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Sexual and reproductive health and rights are crucial to ending poverty

Sexual and reproductive health and rights are crucial to ending poverty

A new report launched at the UN today reveals that sexual and reproductive health and rights are still nowhere near high enough up on the UN’s list of priorities.  

IPPF's “Sexual and reproductive health and rights: a crucial agenda for the post-2015 framework” report, unveiled on the first day of the United Nations Committee on the Status of Women (CSW), argues if Member States and the UN fail to prioritize women and girls, or sexual and reproductive health and rights (SRHR), then the next development framework cannot hope to end poverty.

A fundamental flaw in the Millennium Development Goals (MDGs) was the failure to include SRHR from the beginning. Although universal access to reproductive health was added later, there was still aradical decrease in funding for services.

IPPF’s report – set to become an annual fixture in the SRHR calendar - chimes with the priority themes of the UN’s CSW meetings; implementation of the Millennium Development Goals for women and girls. The report maps country progress on sexual and reproductive health and rights and details how SRHR is inextricably linked to the economic, social and environmental pillars of sustainable development, and provides a compelling case for putting it at the heart of the post-2015 framework. 

The report includes a “data tracker”  that  demonstrates progress on a wide range of issues spanning from equality legislation, contraceptive prevalence rates, abortion, female genital mutilation to violence against women and early and forced marriage.

The report also reveals key SRHR issues that must be addressed in the next global framework:

Early and forced marriage is a critical issue. In some countries the majority of females are married when they are still girls – 18 years or younger. Countries with high prevalence of early and forced marriage (number of girls married before the age of 18) include:

 Afghanistan- 40.4%; Dominican Republic- 40.8%; Niger-74.1%

 Turkey- 14%; Trinidad and Tobago- 8.1%; Vanuatu- 27.1%

Around the world women face high levels of gender-based discrimination and violence. Violence affects 1 in 3 women globally and is one of the most widespread abuses of human rights worldwide. Countries with  a high prevalence - of ever-married or partnered women aged 15-49 who experienced physical or sexual violence from a male intimate partner over the last 12 months include:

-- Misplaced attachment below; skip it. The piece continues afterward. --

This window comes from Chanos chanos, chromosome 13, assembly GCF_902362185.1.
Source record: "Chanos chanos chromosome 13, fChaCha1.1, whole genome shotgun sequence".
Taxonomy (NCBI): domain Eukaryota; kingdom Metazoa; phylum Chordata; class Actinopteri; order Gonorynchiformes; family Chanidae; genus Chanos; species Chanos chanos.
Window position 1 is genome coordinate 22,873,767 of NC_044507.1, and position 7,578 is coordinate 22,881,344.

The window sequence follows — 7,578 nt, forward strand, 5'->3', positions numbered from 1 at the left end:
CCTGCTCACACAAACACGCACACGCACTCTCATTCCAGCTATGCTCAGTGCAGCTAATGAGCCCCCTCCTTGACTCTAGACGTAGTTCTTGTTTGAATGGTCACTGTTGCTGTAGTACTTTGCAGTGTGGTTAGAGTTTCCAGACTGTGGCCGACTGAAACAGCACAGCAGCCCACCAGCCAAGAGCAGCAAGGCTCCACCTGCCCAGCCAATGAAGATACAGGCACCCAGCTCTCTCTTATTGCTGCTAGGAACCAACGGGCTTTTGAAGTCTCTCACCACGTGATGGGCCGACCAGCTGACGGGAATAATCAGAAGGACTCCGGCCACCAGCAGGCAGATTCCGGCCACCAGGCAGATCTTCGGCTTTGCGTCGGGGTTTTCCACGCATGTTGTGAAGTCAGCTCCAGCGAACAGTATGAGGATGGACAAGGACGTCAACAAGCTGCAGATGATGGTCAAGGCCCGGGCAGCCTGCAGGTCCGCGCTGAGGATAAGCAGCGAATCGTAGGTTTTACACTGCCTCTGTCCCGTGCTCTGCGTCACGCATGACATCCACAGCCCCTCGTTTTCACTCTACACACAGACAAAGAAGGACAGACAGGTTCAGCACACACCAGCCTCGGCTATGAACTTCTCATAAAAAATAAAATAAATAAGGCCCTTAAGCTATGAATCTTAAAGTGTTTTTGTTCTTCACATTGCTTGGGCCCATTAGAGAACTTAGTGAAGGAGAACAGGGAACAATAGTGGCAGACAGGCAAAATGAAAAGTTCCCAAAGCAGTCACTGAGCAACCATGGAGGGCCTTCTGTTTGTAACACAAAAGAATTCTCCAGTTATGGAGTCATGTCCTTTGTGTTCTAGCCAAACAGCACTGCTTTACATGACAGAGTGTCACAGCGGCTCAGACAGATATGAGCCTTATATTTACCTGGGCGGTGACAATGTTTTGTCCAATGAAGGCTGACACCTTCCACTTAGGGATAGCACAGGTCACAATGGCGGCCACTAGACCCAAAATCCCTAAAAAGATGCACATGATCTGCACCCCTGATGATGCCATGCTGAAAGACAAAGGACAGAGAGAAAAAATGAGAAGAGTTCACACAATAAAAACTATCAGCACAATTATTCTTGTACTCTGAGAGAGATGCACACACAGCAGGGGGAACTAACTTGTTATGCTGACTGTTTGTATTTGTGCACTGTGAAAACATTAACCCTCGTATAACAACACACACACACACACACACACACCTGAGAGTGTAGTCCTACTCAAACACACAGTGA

Antigua and Barbuda- 69%; Azerbaijan-13.5 %; Bangladesh- 53.3%;

Benin- 69%; Bolivia- 23.64%; Moldova-13.4%; Tunisia-16.2%

Young people represent over half the world’s population and their right to have services that meet their sexual and reproductive health needs must be recognized. In low and middle income countries complications of pregnancy and childbirth are the leading cause of death in young women aged 15-19 years.  In IPPF’s Western Hemisphere region adolescent pregnancies are increasing. Countries with a high prevalence of unmet need for family planning for young people (unmet need for family planning 15-19) include:

Armenia: 27%; Ghana: 61.7%; Haiti: 56.6%; Nepal: 41.6%;

Philippines: 33.7%;Yemen: 34.3%; Ukraine: 30.6%;

IPPF’s Director General, Tewodros Melesse, expressed his concerns on the progress of the MDGs, he said “There has been a heavy price and great human toll because sexual and reproductive health and rights were not fully covered in the last set of goals.

“Sexual and reproductive health and rights are central to achieving a world without poverty, where people can achieve their potential, and where good health and education are guaranteed.

Speaking at the launch of the report, IPPF Regional Director for the Western Hemisphere, Carmen Barroso said: “The timing is pivotal – we have an 18-month window to ensure that we get things right for the next 15 years - providing the UN and Member States focus their efforts in the right place.”

“Our new report makes this argument clear and simple:  failure to prioritize women and girls and sexual and reproductive health and rights in the next development framework is not an option.”

Research Fellow of the Institute for Economics and Peace, Thomas Morgan, who undertook the data analysis said: “The research shows that ifthe UN wants to make sexual and reproductive health and rights a priority, then better data collection, disaggregation and transparency is needed, to highlight global and national demand for investment and to ensure accountability on these issues.”